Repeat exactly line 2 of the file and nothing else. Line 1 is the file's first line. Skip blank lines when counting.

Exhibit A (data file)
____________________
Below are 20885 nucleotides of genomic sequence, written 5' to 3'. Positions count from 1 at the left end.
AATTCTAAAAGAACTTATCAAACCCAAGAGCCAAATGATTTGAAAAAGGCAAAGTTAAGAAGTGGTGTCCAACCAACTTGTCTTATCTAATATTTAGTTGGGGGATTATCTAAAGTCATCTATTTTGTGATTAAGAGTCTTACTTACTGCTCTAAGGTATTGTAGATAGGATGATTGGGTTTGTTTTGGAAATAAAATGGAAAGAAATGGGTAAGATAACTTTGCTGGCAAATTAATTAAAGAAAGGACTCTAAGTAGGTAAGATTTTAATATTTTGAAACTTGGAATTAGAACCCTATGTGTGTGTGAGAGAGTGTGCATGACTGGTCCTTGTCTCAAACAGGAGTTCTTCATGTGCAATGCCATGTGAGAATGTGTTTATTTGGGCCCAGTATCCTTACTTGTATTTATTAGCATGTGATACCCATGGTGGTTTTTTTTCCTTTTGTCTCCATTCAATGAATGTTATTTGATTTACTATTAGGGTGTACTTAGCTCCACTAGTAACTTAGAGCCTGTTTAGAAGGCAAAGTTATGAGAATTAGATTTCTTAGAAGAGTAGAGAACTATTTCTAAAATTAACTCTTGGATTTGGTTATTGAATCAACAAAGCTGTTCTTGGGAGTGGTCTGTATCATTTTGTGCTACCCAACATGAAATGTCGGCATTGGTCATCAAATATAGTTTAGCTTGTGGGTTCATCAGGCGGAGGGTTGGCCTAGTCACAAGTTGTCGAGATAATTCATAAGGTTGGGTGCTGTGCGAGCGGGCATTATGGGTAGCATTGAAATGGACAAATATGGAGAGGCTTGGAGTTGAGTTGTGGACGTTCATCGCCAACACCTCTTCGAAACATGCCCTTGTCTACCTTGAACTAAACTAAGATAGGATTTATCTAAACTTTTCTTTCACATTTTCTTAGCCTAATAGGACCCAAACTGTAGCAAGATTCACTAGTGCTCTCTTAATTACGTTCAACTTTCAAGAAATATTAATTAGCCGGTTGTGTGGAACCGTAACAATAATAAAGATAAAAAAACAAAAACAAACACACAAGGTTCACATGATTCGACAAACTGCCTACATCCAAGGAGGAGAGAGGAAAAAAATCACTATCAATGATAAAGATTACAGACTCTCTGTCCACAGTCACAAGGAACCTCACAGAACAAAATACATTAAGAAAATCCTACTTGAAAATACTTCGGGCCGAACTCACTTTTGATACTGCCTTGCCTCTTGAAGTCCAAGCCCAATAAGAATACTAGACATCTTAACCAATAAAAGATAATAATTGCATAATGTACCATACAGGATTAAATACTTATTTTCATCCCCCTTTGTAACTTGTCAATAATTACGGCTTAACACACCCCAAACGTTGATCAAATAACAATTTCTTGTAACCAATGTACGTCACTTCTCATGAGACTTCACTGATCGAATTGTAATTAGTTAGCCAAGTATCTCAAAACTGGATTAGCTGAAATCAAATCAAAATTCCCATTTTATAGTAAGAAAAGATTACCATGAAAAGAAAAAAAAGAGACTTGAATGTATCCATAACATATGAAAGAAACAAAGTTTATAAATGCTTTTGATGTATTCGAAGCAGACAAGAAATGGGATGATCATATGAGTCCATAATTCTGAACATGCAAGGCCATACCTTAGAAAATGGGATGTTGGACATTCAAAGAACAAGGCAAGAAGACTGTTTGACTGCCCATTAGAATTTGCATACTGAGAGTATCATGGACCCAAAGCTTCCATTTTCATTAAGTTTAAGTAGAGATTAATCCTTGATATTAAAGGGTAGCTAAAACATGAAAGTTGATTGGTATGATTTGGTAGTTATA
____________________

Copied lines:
AATTCTAAAAGAACTTATCAAACCCAAGAGCCAAATGATTTGAAAAAGGCAAAGTTAAGAAGTGGTGTCCAACCAACTTGTCTTATCTAATATTTAGTTGGGGGATTATCTAAAGTCATCTATTTTGTGATTAAGAGTCTTACTTACTGCTCTAAGGTATTGTAGATAGGATGATTGGGTTTGTTTTGGAAATAAAATGGAAAGAAATGGGTAAGATAACTTTGCTGGCAAATTAATTAAAGAAAGGACTCTAAGTAGGTAAGATTTTAATATTTTGAAACTTGGAATTAGAACCCTATGTGTGTGTGAGAGAGTGTGCATGACTGGTCCTTGTCTCAAACAGGAGTTCTTCATGTGCAATGCCATGTGAGAATGTGTTTATTTGGGCCCAGTATCCTTACTTGTATTTATTAGCATGTGATACCCATGGTGGTTTTTTTTCCTTTTGTCTCCATTCAATGAATGTTATTTGATTTACTATTAGGGTGTACTTAGCTCCACTAGTAACTTAGAGCCTGTTTAGAAGGCAAAGTTATGAGAATTAGATTTCTTAGAAGAGTAGAGAACTATTTCTAAAATTAACTCTTGGATTTGGTTATTGAATCAACAAAGCTGTTCTTGGGAGTGGTCTGTATCATTTTGTGCTACCCAACATGAAATGTCGGCATTGGTCATCAAATATAGTTTAGCTTGTGGGTTCATCAGGCGGAGGGTTGGCCTAGTCACAAGTTGTCGAGATAATTCATAAGGTTGGGTGCTGTGCGAGCGGGCATTATGGGTAGCATTGAAATGGACAAATATGGAGAGGCTTGGAGTTGAGTTGTGGACGTTCATCGCCAACACCTCTTCGAAACATGCCCTTGTCTACCTTGAACTAAACTAAGATAGGATTTATCTAAACTTTTCTTTCACATTTTCTTAGCCTAATAGGACCCAAACTGTAGCAAGATTCACTAGTGCTCTCTTAATTACGTTCAACTTTCAAGAAATATTAATTAGCCGGTTGTGTGGAACCGTAACAATAATAAAGATAAAAAAACAAAAACAAACACACAAGGTTCACATGATTCGACAAACTGCCTACATCCAAGGAGGAGAGAGGAAAAAAATCACTATCAATGATAAAGATTACAGACTCTCTGTCCACAGTCACAAGGAACCTCACAGAACAAAATACATTAAGAAAATCCTACTTGAAAATACTTCGGGCCGAACTCACTTTTGATACTGCCTTGCCTCTTGAAGTCCAAGCCCAATAAGAATACTAGACATCTTAACCAATAAAAGATAATAATTGCATAATGTACCATACAGGATTAAATACTTATTTTCATCCCCCTTTGTAACTTGTCAATAATTACGGCTTAACACACCCCAAACGTTGATCAAATAACAATTTCTTGTAACCAATGTACGTCACTTCTCATGAGACTTCACTGATCGAATTGTAATTAGTTAGCCAAGTATCTCAAAACTGGATTAGCTGAAATCAAATCAAAATTCCCATTTTATAGTAAGAAAAGATTACCATGAAAAGAAAAAAAAGAGACTTGAATGTATCCATAACATATGAAAGAAACAAAGTTTATAAATGCTTTTGATGTATTCGAAGCAGACAAGAAATGGGATGATCATATGAGTCCATAATTCTGAACATGCAAGGCCATACCTTAGAAAATGGGATGTTGGACATTCAAAGAACAAGGCAAGAAGACTGTTTGACTGCCCATTAGAATTTGCATACTGAGAGTATCATGGACCCAAAGCTTCCATTTTCATTAAGTTTAAGTAGAGATTAATCCTTGATATTAAAGGGTAGCTAAAACATGAAAGTTGATTGGTATGATTTGGTAGTTATA